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The Battle of Shiloh, fought in middle Tennessee on April 6 and 7, 1862, was the bloodiest in North American history to that time, forcing both Southerners and Northerners to recognize the true ferocity of the year-old Civil War. The clash followed the loss of two Confederate forts, Henry and Donelson, near the Kentucky border. Constructed in the autumn of 1861, they were intended to bar navigation up the Tennessee and Cumberland rivers, respectively. Their February 1862 loss to Union forces under Brig. Gen. Ulysses S. Grant was catastrophic for the South. Capture of the former permitted Union gunboats to range at will up the Tennessee as far as Muscle Shoals, Ala. Capture of the latter enabled Federal troops to seize Nashville, Tennessee’s capital, without a fight. Grant won promotion to major general.

Control of the waterways enabled Grant’s 49,000-man army to get within 20 miles of the crucial town of Corinth, Miss., the junction of two critical railroads. General Albert Sidney Johnston, commander of all Confederate forces in the western theater, knew he had to hold the city and by early April had assembled a 55,000-strong army. At dawn on April 6 Johnston sent 44,000 of those men, divided into four corps, on a massive surprise attack against the Union encampments near Pittsburg Landing on the Tennessee, near a church named Shiloh. Some Federal units resisted fiercely, but many collapsed. For the first couple of hours the battle went almost entirely Johnston’s way.

Then things began to go awry. Having taken the trouble to organize four corps, Johnston had sent them into action one behind the other, and once the battle began, all order fell apart. Brigades that were part of one corps found themselves intermingled with brigades of another, and the surprise attack turned into a disorganized mess—little more than a gigantic shoving match.

Johnston hadn’t a prayer of fixing that mess because, as it turned out, he hadn’t a prayer of staying alive. In midafternoon a bullet clipped him in the leg, severing an artery. It was a serious wound, but one Johnston could have survived had anyone near him known how to apply a tourniquet. With Johnston’s death the disorganized mess became messier than ever, as ragged Confederate brigades informally banded together to press the ill-coordinated attack.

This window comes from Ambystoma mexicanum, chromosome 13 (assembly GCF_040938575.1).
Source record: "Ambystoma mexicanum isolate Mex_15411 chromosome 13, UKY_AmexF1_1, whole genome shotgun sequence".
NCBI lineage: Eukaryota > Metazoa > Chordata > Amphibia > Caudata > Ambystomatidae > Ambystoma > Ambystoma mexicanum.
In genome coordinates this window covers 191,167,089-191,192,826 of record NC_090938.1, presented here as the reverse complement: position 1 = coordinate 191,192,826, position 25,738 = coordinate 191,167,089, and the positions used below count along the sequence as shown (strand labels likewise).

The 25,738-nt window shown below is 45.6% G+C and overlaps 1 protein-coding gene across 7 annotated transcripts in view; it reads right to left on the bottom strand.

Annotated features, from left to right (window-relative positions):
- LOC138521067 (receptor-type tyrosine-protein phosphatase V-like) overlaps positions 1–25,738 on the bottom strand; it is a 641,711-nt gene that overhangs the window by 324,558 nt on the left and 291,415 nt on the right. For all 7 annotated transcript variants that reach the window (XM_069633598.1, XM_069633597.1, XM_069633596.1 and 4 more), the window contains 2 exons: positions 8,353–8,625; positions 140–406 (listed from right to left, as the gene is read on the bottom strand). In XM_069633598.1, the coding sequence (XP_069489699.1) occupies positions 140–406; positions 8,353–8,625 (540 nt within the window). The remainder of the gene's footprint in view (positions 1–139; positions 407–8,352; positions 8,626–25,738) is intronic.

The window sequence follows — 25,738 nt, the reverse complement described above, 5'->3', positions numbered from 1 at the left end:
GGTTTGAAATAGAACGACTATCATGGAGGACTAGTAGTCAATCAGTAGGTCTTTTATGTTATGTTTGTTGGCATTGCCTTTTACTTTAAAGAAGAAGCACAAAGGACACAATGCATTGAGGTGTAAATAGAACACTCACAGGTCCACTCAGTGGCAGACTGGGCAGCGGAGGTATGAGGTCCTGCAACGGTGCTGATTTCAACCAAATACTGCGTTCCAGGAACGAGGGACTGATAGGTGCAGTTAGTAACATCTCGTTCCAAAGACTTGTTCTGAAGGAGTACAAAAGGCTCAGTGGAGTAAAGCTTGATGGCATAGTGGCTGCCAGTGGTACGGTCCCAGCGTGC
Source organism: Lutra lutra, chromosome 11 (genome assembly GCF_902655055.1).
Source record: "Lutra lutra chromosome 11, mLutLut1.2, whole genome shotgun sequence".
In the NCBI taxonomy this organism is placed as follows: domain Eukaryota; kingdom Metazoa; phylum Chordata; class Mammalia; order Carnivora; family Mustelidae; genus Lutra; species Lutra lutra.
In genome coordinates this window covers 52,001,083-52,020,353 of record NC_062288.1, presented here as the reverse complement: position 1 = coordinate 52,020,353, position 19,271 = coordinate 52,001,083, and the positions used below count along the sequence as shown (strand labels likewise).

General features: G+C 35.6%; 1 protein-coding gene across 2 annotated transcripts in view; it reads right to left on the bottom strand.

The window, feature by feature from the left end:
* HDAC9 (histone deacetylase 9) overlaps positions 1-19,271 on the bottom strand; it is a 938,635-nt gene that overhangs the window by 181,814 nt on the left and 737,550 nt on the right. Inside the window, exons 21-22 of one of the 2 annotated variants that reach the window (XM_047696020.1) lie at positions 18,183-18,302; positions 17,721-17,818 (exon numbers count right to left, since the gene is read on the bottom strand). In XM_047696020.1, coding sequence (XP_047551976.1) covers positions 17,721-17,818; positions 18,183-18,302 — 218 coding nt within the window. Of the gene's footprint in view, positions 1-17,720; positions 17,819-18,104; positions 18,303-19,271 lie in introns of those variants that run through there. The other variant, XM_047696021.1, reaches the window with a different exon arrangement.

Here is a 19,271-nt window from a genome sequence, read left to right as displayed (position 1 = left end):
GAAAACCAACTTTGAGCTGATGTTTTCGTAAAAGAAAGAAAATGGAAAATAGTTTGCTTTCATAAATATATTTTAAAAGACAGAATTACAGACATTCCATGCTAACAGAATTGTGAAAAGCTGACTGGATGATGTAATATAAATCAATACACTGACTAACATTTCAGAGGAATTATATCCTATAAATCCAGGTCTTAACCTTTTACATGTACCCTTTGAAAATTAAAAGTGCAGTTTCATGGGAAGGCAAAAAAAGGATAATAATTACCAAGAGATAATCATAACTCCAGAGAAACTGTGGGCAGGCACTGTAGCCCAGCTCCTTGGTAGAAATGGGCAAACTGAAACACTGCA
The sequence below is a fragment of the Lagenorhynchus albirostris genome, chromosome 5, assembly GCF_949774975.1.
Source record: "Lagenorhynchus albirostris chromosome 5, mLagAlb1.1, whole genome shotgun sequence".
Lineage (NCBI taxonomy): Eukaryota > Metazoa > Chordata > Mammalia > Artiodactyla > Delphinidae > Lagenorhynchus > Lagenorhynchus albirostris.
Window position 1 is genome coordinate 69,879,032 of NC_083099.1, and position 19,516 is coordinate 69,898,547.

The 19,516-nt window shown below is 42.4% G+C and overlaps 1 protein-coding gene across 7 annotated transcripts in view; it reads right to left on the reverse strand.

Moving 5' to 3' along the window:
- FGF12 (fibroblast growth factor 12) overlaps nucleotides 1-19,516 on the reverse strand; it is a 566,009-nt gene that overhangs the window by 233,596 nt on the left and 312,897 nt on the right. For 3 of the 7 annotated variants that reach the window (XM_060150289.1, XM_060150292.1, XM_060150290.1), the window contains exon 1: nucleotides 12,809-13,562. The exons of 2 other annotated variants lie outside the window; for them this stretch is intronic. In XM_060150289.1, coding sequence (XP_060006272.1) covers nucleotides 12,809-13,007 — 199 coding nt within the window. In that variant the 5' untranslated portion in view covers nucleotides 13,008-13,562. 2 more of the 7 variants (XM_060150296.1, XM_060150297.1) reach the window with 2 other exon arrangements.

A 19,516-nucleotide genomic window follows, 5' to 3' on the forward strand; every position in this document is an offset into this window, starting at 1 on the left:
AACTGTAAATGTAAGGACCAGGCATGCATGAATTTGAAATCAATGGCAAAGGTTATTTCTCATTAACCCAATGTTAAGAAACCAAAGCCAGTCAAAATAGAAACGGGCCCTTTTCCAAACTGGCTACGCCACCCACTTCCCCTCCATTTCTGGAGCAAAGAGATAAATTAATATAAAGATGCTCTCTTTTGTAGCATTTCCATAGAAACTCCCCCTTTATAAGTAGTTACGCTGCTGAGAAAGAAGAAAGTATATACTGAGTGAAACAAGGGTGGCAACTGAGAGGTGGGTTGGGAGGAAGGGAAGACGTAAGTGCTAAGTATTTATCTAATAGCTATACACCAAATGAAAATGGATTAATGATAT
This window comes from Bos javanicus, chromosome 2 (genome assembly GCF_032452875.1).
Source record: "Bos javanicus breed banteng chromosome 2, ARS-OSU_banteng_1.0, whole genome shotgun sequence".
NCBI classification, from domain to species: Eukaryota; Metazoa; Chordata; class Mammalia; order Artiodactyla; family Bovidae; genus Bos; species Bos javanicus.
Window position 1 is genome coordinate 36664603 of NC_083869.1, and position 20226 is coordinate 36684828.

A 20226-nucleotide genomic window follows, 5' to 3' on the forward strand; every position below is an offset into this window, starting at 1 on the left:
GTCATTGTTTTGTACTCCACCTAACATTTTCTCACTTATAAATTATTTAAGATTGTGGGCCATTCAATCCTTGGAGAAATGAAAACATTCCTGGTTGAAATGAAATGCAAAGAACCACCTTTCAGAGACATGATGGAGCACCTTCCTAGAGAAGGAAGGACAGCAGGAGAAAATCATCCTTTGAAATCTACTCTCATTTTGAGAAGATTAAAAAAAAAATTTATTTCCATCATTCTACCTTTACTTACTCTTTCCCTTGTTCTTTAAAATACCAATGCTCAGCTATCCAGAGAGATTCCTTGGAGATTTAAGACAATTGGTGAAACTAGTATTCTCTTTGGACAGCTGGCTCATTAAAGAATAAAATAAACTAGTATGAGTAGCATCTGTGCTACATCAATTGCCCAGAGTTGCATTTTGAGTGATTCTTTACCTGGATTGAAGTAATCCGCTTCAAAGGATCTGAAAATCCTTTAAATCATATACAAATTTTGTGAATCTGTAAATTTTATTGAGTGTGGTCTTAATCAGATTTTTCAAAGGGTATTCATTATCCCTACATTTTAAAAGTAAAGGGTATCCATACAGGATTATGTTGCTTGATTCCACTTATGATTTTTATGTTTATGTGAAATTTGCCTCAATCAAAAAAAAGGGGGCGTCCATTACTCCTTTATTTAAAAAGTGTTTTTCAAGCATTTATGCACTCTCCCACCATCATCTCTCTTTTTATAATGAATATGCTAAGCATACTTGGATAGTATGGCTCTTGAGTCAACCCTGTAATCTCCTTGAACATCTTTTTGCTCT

Even so, at day’s end many Yankees believed they had been whipped. Among those who doubted the situation was reversible was Brig. Gen. William T. Sherman, who approached Grant that evening and said, “We’ve had the devil’s own day, haven’t we?” Grant’s cigar flared briefly. “Yes,” he replied. “Lick ’em tomorrow, though.”

That is exactly what happened. Reinforced during the night by an army under Maj. Gen. Don Carlos Buell, on April 7 Grant’s forces began shoving back the disorganized Confederates and by midafternoon had recovered the encampments overrun the day before. Union losses totaled 13,000, but Confederate losses were just as severe, and the Rebels limped back to Corinth. Although Grant faced harsh criticism for allowing himself to be surprised, he had nonetheless won one of the great strategic victories of the war. Western and middle Tennessee were now securely in Federal hands.


■ If you build a fort, be sure you can actually defend it.

■ Surprises are nice at birthday parties —less so on the battlefield.

■ When you take the trouble to craft a tactical plan, don’t abandon it at the crucial moment.

■ If you’re an army commander, try not to get shot. If you are shot, have someone nearby competent in first aid.

■ Just because you take a butt-kicking on the first day doesn’t mean you can’t lick ’em on the second.

■ Organization is paramount—rabbles rarely win battles.

■ Battles can be exponentially worse than you think they will be.

■ He who fights and runs away lives to fight another day. So does he who simply runs.


Originally published in the January 2013 issue of Military History. To subscribe, click here.